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SOD Makes a list of "Ten Brands That Will Die in 2012"


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9. Soap Opera Digest

soap-opera-digest.png?w=180&h=130

The magazine's future has been ruined by two trends. The first is the number of cancellations of soap operas. Long-lived shows which include "All My Children" and "One Life to Live" have been canceled and replaced by talk show, which are less expensive to air. The other insurmountable challenge is the wide availability of details on soap operas online. Some of the shows even have their own fan sites. News about the industry, in other words, is now distributed and not longer in one place. Soap Opera Digest's first quarter advertising pages fell 21% in the first quarter and revenue was down 18% to $4 million. In 2000, the magazine's circulation was in excess of 1.1 million readers. By 2005 it fell below 500,000 where it has remained for the last 5 years. Source Interlink Media, the magazine's parent, which also owns automotive, truck, and motorcycle publications, has little reason to support a product based on a dying industry.

Read more: 24/7 Wall St. Ten Brands That Will Disappear In 2012 - 24/7 Wall St. http://247wallst.com.../#ixzz1Q1y7EJxj

BTW, SONY Pictures Studios, which produces Y&R and DAYS is #1 on the list.

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I can totally see SOD/SOW closing down before abc/cbs sid does, tho i see those two merging into one.

I don't think that SID's exclusion from the article is any indication that Digest is sooner to end... They chose Digest for their list because it is, and has historically been, the most recognized of the soap publications. The message of the article is really that printed soap magazines, in general, are on the chopping block.

Certainly, SID will have to drop the "network" prefixes on their publication. Between SID and Digest/Weekly, since they're owned by different companies with different profit margins, I honestly have no idea which will drop first. We do know that Digest has the largest circulation among them.

I know some wonderful people that work there, and I'll be sorry to see them lose their jobs because I know they truly love soaps. However, they are talented and I trust they'll find a new calling... There are also, unfortunately, a couple of people there who are the devil incarnate.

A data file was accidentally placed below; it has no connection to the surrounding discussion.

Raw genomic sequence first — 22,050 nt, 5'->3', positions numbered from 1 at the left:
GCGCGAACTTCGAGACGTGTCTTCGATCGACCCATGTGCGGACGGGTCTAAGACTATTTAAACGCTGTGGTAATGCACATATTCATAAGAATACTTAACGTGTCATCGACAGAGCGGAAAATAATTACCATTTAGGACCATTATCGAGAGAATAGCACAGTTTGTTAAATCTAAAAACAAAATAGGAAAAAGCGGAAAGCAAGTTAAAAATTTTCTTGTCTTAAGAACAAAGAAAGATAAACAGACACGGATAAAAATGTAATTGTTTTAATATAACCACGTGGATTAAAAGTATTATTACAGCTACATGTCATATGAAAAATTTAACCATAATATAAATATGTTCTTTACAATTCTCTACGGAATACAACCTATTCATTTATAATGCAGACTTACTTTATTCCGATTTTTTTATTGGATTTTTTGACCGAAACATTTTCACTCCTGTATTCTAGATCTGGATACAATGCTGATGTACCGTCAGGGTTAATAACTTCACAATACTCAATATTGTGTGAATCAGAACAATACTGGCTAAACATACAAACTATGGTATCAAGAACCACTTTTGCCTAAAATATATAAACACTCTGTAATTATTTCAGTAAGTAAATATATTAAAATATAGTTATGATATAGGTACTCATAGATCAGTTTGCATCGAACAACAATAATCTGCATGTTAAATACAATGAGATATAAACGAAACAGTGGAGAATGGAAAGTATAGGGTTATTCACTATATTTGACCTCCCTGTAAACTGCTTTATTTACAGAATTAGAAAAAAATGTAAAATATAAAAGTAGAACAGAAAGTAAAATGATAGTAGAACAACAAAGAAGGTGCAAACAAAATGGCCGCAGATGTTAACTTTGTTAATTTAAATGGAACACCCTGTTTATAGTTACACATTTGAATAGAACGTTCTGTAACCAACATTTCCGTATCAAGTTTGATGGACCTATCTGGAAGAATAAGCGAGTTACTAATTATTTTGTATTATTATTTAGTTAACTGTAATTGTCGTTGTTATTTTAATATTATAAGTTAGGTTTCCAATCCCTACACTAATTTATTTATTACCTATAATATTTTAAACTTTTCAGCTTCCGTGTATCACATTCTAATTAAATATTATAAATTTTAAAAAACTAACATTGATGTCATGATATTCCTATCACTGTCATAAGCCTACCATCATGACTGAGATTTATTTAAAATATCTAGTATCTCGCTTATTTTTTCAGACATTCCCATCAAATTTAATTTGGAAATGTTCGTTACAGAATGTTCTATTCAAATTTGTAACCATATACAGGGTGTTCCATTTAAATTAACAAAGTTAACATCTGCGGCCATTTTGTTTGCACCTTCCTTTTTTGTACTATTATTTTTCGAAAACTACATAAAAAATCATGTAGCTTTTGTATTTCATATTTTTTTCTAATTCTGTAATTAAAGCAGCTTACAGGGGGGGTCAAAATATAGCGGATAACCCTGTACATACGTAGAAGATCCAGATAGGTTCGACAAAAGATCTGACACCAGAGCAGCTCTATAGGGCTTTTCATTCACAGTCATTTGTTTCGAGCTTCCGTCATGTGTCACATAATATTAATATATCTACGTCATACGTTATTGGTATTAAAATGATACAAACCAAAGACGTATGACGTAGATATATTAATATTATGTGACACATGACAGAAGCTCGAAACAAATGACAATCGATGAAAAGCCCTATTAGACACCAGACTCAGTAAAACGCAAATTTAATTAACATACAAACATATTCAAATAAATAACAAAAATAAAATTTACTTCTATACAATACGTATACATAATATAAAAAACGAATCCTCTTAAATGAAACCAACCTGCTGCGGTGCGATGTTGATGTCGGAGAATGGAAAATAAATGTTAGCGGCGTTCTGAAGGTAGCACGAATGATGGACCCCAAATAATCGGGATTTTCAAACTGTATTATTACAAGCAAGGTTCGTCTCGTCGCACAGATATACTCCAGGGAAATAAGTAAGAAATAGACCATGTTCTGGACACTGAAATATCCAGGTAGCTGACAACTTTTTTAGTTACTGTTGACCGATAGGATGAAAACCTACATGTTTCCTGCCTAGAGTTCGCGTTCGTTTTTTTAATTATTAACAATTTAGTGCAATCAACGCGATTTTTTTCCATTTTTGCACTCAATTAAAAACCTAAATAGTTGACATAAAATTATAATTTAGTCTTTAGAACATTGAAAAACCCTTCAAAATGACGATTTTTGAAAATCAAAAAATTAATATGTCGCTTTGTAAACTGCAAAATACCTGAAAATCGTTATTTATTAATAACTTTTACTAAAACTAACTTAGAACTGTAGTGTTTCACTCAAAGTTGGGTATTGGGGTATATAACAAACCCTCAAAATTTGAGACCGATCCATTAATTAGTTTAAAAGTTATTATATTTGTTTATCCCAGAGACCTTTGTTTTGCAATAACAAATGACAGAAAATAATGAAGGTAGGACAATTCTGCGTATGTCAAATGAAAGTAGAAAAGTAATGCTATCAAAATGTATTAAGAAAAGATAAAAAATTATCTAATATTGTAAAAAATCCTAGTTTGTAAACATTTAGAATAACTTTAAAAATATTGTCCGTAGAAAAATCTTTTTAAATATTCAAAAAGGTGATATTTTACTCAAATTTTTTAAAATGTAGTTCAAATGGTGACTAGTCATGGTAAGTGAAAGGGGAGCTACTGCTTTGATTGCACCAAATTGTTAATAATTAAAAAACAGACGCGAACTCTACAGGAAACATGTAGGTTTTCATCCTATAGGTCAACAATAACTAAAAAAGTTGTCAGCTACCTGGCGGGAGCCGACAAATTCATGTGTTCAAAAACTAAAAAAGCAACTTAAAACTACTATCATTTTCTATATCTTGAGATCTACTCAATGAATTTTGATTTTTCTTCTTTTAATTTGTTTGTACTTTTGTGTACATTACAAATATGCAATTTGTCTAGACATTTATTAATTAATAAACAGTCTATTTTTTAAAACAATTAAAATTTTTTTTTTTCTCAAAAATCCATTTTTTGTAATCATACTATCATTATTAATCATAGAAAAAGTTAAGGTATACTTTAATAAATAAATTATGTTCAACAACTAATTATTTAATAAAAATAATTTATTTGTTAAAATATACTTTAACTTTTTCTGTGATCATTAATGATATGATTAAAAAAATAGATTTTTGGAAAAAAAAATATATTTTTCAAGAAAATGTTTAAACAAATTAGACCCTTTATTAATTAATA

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I don't think that SID's exclusion from the article is any indication that Digest is sooner to end... They chose Digest for their list because it is, and has historically been, the most recognized of the soap publications. The message of the article is really that printed soap magazines, in general, are on the chopping block.

Certainly, SID will have to drop the "network" prefixes on their publication. Between SID and Digest/Weekly, since they're owned by different companies with different profit margins, I honestly have no idea which will drop first. We do know that Digest has the largest circulation among them.

I know some wonderful people that work there, and I'll be sorry to see them lose their jobs because I know they truly love soaps. However, they are talented and I trust they'll find a new calling... There are also, unfortunately, a couple of people there who are the devil incarnate.

I think SID will be around longer because the two can merge into one and stay biweekly and trim its staff down.

I think Digest/Weekly will likely both fold instead of one or merging into one.